25,000 children have been called in for holiday tuition, reports Cherry Canovan.
JAMES Watson is having a great time at school, despite the fact that it is a gloriously sunny day in the middle of half term.
"We don't have to wear school uniform, and they're making it fun as well as important," he said.
James, in Year 6 at Mayfield primary in Lytham St Annes, is at one of more than a thousand "Easter schools" taking place around the country this spring.
For a day this half-term and three days in the Easter break, 23 of the school's pupils will tackle such diverse subjects as the food chain hierarchy, alliteration, and the interpretation of graphs.
Head Moira Bentley got a pound;2,000 grant to run the classes, aimed at boosting the performance of children just below the expected standard for key stage 2 national tests.
The scheme is part of a government drive to raise the number of pupils attaining level 4 in national tests.
This year at least 25,000 children will attend Easter schools. However, the scheme has been criticised for having the political aim of making the Government's overall figures look better.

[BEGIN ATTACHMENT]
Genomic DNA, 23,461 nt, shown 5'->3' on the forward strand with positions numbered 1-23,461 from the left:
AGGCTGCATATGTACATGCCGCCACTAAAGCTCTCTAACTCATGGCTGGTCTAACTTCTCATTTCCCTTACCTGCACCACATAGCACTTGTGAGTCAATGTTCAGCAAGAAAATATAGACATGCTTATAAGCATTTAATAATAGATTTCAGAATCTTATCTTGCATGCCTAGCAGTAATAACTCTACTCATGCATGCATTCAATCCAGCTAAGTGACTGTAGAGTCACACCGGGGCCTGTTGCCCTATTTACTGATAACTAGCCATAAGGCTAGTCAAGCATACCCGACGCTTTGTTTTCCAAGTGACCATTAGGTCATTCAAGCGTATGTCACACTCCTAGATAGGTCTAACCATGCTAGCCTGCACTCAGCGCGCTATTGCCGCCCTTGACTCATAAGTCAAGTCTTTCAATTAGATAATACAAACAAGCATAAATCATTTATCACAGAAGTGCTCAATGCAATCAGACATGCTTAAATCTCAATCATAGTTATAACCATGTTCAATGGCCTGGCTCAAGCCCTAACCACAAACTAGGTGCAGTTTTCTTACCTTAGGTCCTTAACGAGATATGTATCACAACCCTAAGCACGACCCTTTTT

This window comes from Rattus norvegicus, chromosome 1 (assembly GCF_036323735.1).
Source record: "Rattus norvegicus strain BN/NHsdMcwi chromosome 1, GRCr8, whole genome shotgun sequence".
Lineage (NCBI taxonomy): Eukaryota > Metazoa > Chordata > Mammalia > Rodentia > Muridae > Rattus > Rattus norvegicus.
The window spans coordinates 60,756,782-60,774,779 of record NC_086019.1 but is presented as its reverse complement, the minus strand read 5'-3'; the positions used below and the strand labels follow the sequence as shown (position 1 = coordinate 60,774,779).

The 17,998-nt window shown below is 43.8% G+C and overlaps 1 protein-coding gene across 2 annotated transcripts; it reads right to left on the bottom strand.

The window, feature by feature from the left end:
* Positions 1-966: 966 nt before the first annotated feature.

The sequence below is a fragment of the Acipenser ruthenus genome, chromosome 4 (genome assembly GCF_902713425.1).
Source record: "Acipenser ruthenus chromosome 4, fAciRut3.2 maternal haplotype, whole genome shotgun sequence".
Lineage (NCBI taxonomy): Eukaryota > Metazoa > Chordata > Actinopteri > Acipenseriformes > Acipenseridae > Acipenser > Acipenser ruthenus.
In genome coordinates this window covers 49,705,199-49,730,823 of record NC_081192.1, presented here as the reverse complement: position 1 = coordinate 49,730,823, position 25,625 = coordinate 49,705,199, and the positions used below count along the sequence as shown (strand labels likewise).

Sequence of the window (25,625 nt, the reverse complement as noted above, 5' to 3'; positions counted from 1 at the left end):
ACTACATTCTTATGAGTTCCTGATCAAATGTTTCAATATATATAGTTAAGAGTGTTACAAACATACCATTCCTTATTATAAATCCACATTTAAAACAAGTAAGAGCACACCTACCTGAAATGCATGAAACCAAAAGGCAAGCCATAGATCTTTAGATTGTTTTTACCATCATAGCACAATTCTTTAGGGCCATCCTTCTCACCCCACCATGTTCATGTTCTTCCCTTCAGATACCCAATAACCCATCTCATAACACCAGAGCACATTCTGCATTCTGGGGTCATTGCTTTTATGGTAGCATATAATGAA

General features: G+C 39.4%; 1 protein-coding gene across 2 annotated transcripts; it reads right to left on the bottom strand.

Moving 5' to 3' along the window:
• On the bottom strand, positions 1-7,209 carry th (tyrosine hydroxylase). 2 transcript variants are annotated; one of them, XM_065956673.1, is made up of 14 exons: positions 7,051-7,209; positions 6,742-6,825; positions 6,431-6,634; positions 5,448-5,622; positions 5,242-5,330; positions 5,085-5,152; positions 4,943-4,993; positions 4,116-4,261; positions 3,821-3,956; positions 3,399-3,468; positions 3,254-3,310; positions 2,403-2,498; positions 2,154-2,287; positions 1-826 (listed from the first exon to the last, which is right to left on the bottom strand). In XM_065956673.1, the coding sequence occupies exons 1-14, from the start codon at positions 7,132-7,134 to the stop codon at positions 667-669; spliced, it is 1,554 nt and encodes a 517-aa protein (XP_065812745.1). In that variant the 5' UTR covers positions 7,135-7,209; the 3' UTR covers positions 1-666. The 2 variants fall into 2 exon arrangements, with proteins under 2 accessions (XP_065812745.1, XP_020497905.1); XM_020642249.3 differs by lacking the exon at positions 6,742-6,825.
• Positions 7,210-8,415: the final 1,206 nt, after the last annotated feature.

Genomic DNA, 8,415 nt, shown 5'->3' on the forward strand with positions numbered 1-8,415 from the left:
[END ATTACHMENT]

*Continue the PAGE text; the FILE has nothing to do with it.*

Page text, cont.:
Easter schools have also become controversial since last years report by the Office for Standards in Education, which said that similar programmes during the summer had failed to boost standards.
But Ms Bentley sees the scheme as a chance to get more resources to help pupils and to boost their confidence, even if some children who attend have little chance of reaching level 4. The opportunity to work in small classes of eight is also an advantage.
She said a similar programme last year, together with booster classes, raised performance in maths and science, although English was not greatly affected.
Deputy head Kathryn Pym said the scheme helps transition to secondary school and improves attitudes to learning. Graham Clements, a Year 6 teacher, said: "It is more important to build confidence. It is not just about national tests, although it is important to give them that extra preparation."
But tests are clearly at the front of some pupils' minds. Abigail Robertson, Gemma King and Sarah Ball are all nervous and say they attended the holiday sessions to try to boost their results.
But others would probably have skipped classes without a bit of parental persuasion. Pupil Matthew Cooker said: "My parents made me come." He appreciated the extra help - besides which his dad has promised him a tenner if he reaches level 5.